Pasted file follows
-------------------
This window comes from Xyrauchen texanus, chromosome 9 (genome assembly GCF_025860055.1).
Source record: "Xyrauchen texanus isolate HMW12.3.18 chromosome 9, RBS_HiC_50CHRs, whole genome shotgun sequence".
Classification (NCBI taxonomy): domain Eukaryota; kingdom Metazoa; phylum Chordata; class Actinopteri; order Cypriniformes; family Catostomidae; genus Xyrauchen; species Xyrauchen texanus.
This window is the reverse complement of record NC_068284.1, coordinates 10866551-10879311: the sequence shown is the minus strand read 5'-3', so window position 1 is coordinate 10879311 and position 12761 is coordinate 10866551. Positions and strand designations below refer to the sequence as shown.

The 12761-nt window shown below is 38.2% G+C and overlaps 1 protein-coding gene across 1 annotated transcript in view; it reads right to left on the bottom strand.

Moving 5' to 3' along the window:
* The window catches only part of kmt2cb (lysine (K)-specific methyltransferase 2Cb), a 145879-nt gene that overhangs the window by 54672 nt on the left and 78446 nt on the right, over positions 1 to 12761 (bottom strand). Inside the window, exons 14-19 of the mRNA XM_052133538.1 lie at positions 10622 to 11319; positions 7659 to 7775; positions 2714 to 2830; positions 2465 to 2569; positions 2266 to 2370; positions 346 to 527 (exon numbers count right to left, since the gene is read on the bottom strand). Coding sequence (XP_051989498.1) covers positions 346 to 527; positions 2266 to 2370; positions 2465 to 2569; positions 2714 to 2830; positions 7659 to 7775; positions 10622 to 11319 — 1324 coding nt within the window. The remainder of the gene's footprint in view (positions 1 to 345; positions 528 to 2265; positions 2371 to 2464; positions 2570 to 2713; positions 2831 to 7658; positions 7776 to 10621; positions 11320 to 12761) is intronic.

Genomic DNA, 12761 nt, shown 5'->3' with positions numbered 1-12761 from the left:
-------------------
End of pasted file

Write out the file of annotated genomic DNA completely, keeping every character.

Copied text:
This window comes from Xyrauchen texanus, chromosome 9 (genome assembly GCF_025860055.1).
Source record: "Xyrauchen texanus isolate HMW12.3.18 chromosome 9, RBS_HiC_50CHRs, whole genome shotgun sequence".
Classification (NCBI taxonomy): domain Eukaryota; kingdom Metazoa; phylum Chordata; class Actinopteri; order Cypriniformes; family Catostomidae; genus Xyrauchen; species Xyrauchen texanus.
This window is the reverse complement of record NC_068284.1, coordinates 10866551-10879311: the sequence shown is the minus strand read 5'-3', so window position 1 is coordinate 10879311 and position 12761 is coordinate 10866551. Positions and strand designations below refer to the sequence as shown.

The 12761-nt window shown below is 38.2% G+C and overlaps 1 protein-coding gene across 1 annotated transcript in view; it reads right to left on the bottom strand.

Moving 5' to 3' along the window:
* The window catches only part of kmt2cb (lysine (K)-specific methyltransferase 2Cb), a 145879-nt gene that overhangs the window by 54672 nt on the left and 78446 nt on the right, over positions 1 to 12761 (bottom strand). Inside the window, exons 14-19 of the mRNA XM_052133538.1 lie at positions 10622 to 11319; positions 7659 to 7775; positions 2714 to 2830; positions 2465 to 2569; positions 2266 to 2370; positions 346 to 527 (exon numbers count right to left, since the gene is read on the bottom strand). Coding sequence (XP_051989498.1) covers positions 346 to 527; positions 2266 to 2370; positions 2465 to 2569; positions 2714 to 2830; positions 7659 to 7775; positions 10622 to 11319 — 1324 coding nt within the window. The remainder of the gene's footprint in view (positions 1 to 345; positions 528 to 2265; positions 2371 to 2464; positions 2570 to 2713; positions 2831 to 7658; positions 7776 to 10621; positions 11320 to 12761) is intronic.

Genomic DNA, 12761 nt, shown 5'->3' with positions numbered 1-12761 from the left: